How do the Christoffel symbols on an abstract manifold relate to those on submanifolds?

Mathematics Asked on January 1, 2022

Let $(M,g)$ be a Riemannian manifold of dimension $N$ with (Levi-Civita) connection $nabla$.

I have seen the following definition of Christoffel symbols: For a given smooth moving frame $A=(A_1,dots, A_N)$ (i.e. $A(p)$ is a basis for the tangent space $TM_p$ at every point $pin Usubset M$ where $U$ is open), the Christoffel symbols are (locally) defined as the unique $mathcal C^infty(U)$-functions $Gamma_{n,m}^k$ such that $$nabla_{A_n} A_m =Gamma_{n,m}^k A_k$$ for $1le m,nle N$, where I am using the Einstein convention.

I have seen the following definition for sub-manifolds $Msubset mathbb R^a$, $ainmathbb N$: They are defined (locally) as the unique smooth functions $Gamma_{n,m}^k$ such that $$left(frac{partial^2 f}{partial x^n x^m}right)^top=Gamma_{n,m}^k frac{partial f}{partial x^k}$$ for all $1le n,mle N$, where $f:Omegato M$ is a local parametrization of $M$ with an open set $Omegasubsetmathbb R^N$ and $^top$ denotes the tangential projection onto the tangent space of $M$.

Why are these two definitions compatible?

My attempt: Let $Msubsetmathbb R^a$ be an $N$-dimensional smooth manifold that inherits the Riemannian metric from $mathbb R^a$ by restriction. Let $f=(f^1,f^2,dots,f^N)$ be a local parametrization around $pin M$. Take the local frame $A_k=frac{partial f}{partial x^k}$ and let $nabla^top$ be the connection that $M$ inherits from $mathbb R^a$, i.e. if $X$ and $Y$ are two tangential vector fields to $M$, then $nabla^top_X Yoverset{text{Def.}}=(nabla_{widetilde X}widetilde Y)|_M^top$, where $widetilde X$ and $widetilde Y$ are any smooth extensions of $X,Y$ to an open subset of $mathbb R^n$, and $nabla$ is defined by $$nabla_v widetilde Y = v^jfrac{partial widetilde Y^i}{partial x^j} left.frac{partial}{partial x^i}right|_pin Tmathbb R^a_p$$ for any tangent vector $vin Tmathbb R^a_p$. I want to show that $nabla_{A_n} A_m=left(frac{partial^2 f}{partial x^npartial x^m}right)^top$. For this, fix $n,min{1,dots, N}$ and let $X=A_n=frac{partial f}{partial x^n}, Y=A_m=frac{partial f}{partial x^m}$. I computed:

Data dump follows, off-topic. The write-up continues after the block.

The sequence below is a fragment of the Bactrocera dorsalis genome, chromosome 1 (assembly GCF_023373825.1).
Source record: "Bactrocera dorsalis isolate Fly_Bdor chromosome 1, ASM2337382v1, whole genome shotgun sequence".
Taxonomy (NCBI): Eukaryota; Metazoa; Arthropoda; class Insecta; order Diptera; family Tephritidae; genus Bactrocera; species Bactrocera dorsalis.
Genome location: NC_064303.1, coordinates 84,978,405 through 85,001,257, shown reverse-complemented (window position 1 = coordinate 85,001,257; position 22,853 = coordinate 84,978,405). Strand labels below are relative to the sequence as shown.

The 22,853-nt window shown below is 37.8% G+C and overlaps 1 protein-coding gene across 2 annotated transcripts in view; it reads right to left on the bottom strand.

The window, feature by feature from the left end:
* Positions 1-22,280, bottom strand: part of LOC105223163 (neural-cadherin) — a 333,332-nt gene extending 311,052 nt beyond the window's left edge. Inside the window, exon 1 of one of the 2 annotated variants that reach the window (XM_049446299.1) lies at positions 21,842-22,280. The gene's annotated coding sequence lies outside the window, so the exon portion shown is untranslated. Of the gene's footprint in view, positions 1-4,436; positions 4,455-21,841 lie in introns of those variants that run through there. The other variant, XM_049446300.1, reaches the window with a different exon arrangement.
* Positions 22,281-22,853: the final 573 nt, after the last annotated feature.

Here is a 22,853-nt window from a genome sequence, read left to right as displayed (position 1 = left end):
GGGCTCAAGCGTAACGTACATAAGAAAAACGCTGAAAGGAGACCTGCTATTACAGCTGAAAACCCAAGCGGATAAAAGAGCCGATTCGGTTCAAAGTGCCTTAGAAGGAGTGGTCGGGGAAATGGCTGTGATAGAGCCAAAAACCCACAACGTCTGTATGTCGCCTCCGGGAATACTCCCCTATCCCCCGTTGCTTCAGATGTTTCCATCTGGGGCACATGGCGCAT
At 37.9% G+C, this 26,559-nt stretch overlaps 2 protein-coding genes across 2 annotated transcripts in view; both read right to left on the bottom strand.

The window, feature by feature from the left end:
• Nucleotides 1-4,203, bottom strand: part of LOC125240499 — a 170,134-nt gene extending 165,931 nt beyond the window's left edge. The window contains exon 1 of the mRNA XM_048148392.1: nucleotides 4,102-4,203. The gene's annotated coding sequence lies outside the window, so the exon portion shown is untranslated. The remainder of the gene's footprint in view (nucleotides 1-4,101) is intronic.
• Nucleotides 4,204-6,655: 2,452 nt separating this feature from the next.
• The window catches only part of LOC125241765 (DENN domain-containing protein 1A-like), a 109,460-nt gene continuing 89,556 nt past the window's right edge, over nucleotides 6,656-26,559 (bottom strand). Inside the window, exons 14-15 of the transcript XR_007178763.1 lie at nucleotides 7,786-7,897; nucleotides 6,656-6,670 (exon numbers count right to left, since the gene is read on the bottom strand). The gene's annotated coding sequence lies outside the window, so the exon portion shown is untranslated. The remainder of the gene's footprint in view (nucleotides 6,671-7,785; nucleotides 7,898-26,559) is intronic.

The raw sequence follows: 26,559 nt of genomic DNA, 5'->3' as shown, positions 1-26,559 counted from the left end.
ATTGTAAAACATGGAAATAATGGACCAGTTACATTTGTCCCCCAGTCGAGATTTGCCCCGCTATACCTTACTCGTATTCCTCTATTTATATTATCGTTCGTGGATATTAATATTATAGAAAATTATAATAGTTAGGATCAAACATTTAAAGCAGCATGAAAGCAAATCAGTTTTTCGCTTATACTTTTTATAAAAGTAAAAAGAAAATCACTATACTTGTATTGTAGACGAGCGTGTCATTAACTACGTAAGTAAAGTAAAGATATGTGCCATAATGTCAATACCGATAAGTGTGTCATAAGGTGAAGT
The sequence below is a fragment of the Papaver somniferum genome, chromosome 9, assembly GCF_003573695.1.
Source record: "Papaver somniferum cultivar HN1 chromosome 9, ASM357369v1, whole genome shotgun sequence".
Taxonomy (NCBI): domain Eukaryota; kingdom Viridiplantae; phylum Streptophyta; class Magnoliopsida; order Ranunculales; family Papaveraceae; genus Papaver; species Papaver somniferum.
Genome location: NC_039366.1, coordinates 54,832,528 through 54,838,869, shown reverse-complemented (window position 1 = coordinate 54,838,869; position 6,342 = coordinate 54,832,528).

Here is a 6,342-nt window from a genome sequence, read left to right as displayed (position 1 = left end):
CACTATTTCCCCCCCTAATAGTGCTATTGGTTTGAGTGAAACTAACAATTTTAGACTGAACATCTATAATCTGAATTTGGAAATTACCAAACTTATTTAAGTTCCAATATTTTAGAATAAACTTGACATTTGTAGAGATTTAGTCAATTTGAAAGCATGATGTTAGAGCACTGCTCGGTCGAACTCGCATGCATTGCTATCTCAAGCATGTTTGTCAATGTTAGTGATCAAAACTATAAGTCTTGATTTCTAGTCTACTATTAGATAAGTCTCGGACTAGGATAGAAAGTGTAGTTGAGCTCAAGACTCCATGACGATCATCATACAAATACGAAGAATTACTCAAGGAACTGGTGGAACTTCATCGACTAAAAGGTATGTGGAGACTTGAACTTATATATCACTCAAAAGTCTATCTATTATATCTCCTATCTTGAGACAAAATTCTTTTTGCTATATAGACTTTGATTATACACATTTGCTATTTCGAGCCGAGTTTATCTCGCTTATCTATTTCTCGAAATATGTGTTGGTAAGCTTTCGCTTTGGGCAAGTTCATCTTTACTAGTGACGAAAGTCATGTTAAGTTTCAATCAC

X_p(Y^i)=frac{partial f^j}{partial x^n}(p)cdot frac{partialleft(frac{partial f^i}{partial x^m}right)}{partial x^j}(p)=frac{partial f^j}{partial x^n}(p)cdotfrac{partial^2 f^i}{partial x^mpartial x^j}(p).

But shouldn’t I get $$X_p(Y^i)=frac{partial^2 f^i}{partial x^npartial x^m}(p)$$ for the definitions to work out? Where did I go wrong?

One Answer

Recall that in your formula, you're writing $v=sum v^j A_j$ (with $A_j = partial f/partial x^j$), so in the case of the vector field $v=X=partial f/partial x^n$, you will have $v^j = delta^j_n$.

Answered by Ted Shifrin on January 1, 2022

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